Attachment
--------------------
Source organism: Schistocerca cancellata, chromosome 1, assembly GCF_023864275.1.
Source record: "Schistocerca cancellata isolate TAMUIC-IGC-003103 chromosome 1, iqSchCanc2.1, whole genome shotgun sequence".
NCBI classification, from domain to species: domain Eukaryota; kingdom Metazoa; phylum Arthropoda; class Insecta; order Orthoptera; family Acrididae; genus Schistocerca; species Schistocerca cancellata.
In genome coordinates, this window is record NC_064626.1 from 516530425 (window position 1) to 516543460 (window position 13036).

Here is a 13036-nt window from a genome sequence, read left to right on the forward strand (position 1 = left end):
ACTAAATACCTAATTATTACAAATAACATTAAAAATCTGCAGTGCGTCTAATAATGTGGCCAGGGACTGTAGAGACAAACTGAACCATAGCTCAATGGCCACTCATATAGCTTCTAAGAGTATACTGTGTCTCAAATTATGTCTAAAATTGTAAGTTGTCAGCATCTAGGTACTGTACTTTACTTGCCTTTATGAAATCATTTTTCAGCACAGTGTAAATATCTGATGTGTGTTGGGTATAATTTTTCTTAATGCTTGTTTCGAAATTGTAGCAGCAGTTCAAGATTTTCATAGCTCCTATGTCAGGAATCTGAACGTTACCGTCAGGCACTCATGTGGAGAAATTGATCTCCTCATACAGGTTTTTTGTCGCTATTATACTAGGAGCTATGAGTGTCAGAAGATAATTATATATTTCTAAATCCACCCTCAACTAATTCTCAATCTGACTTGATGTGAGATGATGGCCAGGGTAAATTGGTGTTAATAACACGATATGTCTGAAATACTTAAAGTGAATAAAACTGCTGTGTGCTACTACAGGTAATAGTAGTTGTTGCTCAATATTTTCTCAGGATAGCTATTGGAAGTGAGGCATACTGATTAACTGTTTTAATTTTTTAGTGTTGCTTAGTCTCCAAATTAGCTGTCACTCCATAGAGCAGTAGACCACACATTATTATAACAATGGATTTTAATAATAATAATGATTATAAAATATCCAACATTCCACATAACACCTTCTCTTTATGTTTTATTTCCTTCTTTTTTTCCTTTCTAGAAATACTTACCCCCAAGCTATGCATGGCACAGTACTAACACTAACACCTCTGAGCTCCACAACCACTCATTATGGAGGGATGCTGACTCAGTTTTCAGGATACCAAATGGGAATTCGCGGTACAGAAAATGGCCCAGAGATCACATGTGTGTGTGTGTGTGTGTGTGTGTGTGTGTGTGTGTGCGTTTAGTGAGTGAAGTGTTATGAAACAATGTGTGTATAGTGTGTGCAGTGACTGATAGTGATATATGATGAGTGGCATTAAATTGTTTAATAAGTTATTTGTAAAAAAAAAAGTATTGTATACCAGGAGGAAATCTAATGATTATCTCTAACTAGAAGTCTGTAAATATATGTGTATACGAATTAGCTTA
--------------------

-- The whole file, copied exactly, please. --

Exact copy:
Source organism: Schistocerca cancellata, chromosome 1, assembly GCF_023864275.1.
Source record: "Schistocerca cancellata isolate TAMUIC-IGC-003103 chromosome 1, iqSchCanc2.1, whole genome shotgun sequence".
NCBI classification, from domain to species: domain Eukaryota; kingdom Metazoa; phylum Arthropoda; class Insecta; order Orthoptera; family Acrididae; genus Schistocerca; species Schistocerca cancellata.
In genome coordinates, this window is record NC_064626.1 from 516530425 (window position 1) to 516543460 (window position 13036).

Here is a 13036-nt window from a genome sequence, read left to right on the forward strand (position 1 = left end):
ACTAAATACCTAATTATTACAAATAACATTAAAAATCTGCAGTGCGTCTAATAATGTGGCCAGGGACTGTAGAGACAAACTGAACCATAGCTCAATGGCCACTCATATAGCTTCTAAGAGTATACTGTGTCTCAAATTATGTCTAAAATTGTAAGTTGTCAGCATCTAGGTACTGTACTTTACTTGCCTTTATGAAATCATTTTTCAGCACAGTGTAAATATCTGATGTGTGTTGGGTATAATTTTTCTTAATGCTTGTTTCGAAATTGTAGCAGCAGTTCAAGATTTTCATAGCTCCTATGTCAGGAATCTGAACGTTACCGTCAGGCACTCATGTGGAGAAATTGATCTCCTCATACAGGTTTTTTGTCGCTATTATACTAGGAGCTATGAGTGTCAGAAGATAATTATATATTTCTAAATCCACCCTCAACTAATTCTCAATCTGACTTGATGTGAGATGATGGCCAGGGTAAATTGGTGTTAATAACACGATATGTCTGAAATACTTAAAGTGAATAAAACTGCTGTGTGCTACTACAGGTAATAGTAGTTGTTGCTCAATATTTTCTCAGGATAGCTATTGGAAGTGAGGCATACTGATTAACTGTTTTAATTTTTTAGTGTTGCTTAGTCTCCAAATTAGCTGTCACTCCATAGAGCAGTAGACCACACATTATTATAACAATGGATTTTAATAATAATAATGATTATAAAATATCCAACATTCCACATAACACCTTCTCTTTATGTTTTATTTCCTTCTTTTTTTCCTTTCTAGAAATACTTACCCCCAAGCTATGCATGGCACAGTACTAACACTAACACCTCTGAGCTCCACAACCACTCATTATGGAGGGATGCTGACTCAGTTTTCAGGATACCAAATGGGAATTCGCGGTACAGAAAATGGCCCAGAGATCACATGTGTGTGTGTGTGTGTGTGTGTGTGTGTGTGTGTGTGCGTTTAGTGAGTGAAGTGTTATGAAACAATGTGTGTATAGTGTGTGCAGTGACTGATAGTGATATATGATGAGTGGCATTAAATTGTTTAATAAGTTATTTGTAAAAAAAAAAGTATTGTATACCAGGAGGAAATCTAATGATTATCTCTAACTAGAAGTCTGTAAATATATGTGTATACGAATTAGCTTA